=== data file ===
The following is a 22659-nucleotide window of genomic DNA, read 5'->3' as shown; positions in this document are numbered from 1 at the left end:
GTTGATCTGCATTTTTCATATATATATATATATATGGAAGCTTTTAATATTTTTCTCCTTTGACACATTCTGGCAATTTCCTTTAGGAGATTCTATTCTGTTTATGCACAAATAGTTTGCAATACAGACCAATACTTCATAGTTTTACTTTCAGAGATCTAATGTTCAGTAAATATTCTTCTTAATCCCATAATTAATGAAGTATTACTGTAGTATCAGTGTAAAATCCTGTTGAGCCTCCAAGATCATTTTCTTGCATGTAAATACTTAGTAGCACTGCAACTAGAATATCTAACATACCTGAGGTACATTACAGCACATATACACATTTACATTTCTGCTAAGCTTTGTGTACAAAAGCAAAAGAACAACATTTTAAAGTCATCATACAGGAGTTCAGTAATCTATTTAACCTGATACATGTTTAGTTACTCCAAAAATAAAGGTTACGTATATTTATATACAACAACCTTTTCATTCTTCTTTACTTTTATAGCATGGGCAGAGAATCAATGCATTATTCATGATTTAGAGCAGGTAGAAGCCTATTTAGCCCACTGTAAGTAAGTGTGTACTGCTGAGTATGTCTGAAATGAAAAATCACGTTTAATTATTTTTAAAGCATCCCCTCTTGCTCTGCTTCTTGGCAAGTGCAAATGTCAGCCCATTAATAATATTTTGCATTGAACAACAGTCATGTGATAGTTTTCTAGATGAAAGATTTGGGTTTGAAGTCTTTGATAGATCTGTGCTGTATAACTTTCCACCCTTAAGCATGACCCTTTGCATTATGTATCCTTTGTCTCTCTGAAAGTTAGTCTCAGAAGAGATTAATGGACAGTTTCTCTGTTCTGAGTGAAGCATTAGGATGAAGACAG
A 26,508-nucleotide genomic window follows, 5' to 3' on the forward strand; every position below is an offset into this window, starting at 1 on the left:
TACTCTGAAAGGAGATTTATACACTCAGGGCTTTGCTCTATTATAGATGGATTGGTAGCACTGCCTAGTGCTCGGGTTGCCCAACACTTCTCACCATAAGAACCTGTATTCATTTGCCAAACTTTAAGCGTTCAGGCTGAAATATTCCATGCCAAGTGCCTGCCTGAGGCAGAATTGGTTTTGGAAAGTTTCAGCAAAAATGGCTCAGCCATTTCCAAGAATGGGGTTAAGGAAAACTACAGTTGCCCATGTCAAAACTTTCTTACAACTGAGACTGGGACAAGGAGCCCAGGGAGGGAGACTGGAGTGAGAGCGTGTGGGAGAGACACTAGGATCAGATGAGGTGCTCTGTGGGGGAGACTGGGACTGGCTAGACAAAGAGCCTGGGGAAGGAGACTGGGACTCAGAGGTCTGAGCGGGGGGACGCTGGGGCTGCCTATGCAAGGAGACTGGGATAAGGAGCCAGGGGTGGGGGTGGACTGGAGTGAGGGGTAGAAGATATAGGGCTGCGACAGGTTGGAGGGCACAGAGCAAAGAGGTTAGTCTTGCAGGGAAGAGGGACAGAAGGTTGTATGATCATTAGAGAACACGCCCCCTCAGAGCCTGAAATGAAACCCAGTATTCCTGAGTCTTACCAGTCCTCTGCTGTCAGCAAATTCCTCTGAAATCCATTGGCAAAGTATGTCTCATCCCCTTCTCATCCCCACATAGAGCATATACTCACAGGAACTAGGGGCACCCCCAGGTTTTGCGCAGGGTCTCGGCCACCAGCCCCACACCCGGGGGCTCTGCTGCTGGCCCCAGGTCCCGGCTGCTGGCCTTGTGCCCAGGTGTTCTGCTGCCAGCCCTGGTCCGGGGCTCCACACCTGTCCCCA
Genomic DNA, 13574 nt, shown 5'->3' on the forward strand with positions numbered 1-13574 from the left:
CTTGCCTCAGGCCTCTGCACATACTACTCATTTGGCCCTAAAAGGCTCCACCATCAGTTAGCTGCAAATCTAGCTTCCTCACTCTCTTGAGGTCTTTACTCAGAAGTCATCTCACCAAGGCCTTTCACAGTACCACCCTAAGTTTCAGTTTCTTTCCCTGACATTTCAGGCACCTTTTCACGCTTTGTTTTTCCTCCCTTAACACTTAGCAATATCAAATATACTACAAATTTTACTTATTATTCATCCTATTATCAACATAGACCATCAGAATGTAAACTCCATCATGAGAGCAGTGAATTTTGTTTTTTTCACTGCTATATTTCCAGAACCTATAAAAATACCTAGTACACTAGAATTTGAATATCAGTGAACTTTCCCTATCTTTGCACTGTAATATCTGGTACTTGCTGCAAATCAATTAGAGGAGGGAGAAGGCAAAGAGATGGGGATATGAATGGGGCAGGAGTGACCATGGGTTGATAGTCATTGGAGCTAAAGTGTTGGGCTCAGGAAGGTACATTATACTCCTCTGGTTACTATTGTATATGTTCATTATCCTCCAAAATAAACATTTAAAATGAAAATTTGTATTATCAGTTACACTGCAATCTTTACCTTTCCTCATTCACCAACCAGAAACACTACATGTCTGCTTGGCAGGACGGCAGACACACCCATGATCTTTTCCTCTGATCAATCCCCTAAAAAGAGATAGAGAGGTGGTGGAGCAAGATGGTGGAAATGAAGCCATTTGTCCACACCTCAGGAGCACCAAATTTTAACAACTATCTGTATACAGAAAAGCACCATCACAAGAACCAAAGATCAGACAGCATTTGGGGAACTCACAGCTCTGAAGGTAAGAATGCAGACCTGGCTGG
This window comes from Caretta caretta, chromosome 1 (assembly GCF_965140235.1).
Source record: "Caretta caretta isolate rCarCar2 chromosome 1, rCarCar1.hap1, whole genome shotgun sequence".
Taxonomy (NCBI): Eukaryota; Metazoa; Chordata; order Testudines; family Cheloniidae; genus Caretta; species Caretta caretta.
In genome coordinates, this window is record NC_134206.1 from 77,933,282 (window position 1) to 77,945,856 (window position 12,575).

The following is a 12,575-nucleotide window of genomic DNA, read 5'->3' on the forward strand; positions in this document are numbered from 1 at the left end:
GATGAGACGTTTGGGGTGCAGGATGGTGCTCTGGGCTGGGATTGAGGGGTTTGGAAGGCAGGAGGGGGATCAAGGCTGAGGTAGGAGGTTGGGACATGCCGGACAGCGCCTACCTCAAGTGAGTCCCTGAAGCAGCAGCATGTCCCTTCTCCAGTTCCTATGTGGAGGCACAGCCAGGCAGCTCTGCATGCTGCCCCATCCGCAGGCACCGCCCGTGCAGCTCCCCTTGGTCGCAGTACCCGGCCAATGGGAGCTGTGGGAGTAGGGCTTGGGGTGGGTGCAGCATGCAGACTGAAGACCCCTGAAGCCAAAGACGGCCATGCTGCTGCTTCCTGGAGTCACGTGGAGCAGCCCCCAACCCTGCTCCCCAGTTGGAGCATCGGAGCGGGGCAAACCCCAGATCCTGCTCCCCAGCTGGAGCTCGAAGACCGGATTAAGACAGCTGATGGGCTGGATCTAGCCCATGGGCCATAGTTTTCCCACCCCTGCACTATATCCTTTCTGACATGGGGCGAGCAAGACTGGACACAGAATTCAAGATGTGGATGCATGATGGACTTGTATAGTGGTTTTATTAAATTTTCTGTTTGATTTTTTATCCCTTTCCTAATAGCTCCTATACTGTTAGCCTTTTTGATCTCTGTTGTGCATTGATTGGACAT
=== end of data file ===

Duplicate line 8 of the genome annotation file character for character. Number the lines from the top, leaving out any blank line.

Source record: "Caretta caretta isolate rCarCar2 chromosome 1, rCarCar1.hap1, whole genome shotgun sequence".